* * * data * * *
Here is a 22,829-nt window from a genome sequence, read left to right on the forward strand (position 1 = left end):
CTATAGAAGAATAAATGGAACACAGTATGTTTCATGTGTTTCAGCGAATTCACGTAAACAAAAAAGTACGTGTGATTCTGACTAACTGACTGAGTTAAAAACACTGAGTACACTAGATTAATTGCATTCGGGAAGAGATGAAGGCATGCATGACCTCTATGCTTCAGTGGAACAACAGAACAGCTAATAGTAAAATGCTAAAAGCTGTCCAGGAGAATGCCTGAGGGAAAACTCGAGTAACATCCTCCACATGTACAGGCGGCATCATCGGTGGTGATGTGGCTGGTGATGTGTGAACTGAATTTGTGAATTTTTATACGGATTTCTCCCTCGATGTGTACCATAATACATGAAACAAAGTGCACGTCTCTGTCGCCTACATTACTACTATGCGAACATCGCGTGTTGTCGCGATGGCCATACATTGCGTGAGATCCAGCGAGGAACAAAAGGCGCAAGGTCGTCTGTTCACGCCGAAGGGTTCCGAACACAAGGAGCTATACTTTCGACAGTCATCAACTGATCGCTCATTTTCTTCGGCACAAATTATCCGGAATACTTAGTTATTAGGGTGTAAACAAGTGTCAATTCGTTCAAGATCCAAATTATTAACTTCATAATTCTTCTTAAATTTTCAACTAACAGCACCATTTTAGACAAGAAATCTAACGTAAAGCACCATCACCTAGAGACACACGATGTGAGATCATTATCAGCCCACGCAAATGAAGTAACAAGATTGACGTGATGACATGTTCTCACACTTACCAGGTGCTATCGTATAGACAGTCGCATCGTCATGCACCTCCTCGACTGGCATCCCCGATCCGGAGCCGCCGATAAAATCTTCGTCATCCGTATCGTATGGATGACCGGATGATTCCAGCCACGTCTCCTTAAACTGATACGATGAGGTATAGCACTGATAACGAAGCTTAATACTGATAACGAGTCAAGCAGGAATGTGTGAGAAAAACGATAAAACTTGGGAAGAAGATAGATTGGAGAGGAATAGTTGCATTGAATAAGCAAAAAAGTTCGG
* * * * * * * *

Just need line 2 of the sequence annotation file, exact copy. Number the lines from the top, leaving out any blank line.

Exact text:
CTATAGAAGAATAAATGGAACACAGTATGTTTCATGTGTTTCAGCGAATTCACGTAAACAAAAAAGTACGTGTGATTCTGACTAACTGACTGAGTTAAAAACACTGAGTACACTAGATTAATTGCATTCGGGAAGAGATGAAGGCATGCATGACCTCTATGCTTCAGTGGAACAACAGAACAGCTAATAGTAAAATGCTAAAAGCTGTCCAGGAGAATGCCTGAGGGAAAACTCGAGTAACATCCTCCACATGTACAGGCGGCATCATCGGTGGTGATGTGGCTGGTGATGTGTGAACTGAATTTGTGAATTTTTATACGGATTTCTCCCTCGATGTGTACCATAATACATGAAACAAAGTGCACGTCTCTGTCGCCTACATTACTACTATGCGAACATCGCGTGTTGTCGCGATGGCCATACATTGCGTGAGATCCAGCGAGGAACAAAAGGCGCAAGGTCGTCTGTTCACGCCGAAGGGTTCCGAACACAAGGAGCTATACTTTCGACAGTCATCAACTGATCGCTCATTTTCTTCGGCACAAATTATCCGGAATACTTAGTTATTAGGGTGTAAACAAGTGTCAATTCGTTCAAGATCCAAATTATTAACTTCATAATTCTTCTTAAATTTTCAACTAACAGCACCATTTTAGACAAGAAATCTAACGTAAAGCACCATCACCTAGAGACACACGATGTGAGATCATTATCAGCCCACGCAAATGAAGTAACAAGATTGACGTGATGACATGTTCTCACACTTACCAGGTGCTATCGTATAGACAGTCGCATCGTCATGCACCTCCTCGACTGGCATCCCCGATCCGGAGCCGCCGATAAAATCTTCGTCATCCGTATCGTATGGATGACCGGATGATTCCAGCCACGTCTCCTTAAACTGATACGATGAGGTATAGCACTGATAACGAAGCTTAATACTGATAACGAGTCAAGCAGGAATGTGTGAGAAAAACGATAAAACTTGGGAAGAAGATAGATTGGAGAGGAATAGTTGCATTGAATAAGCAAAAAAGTTCGG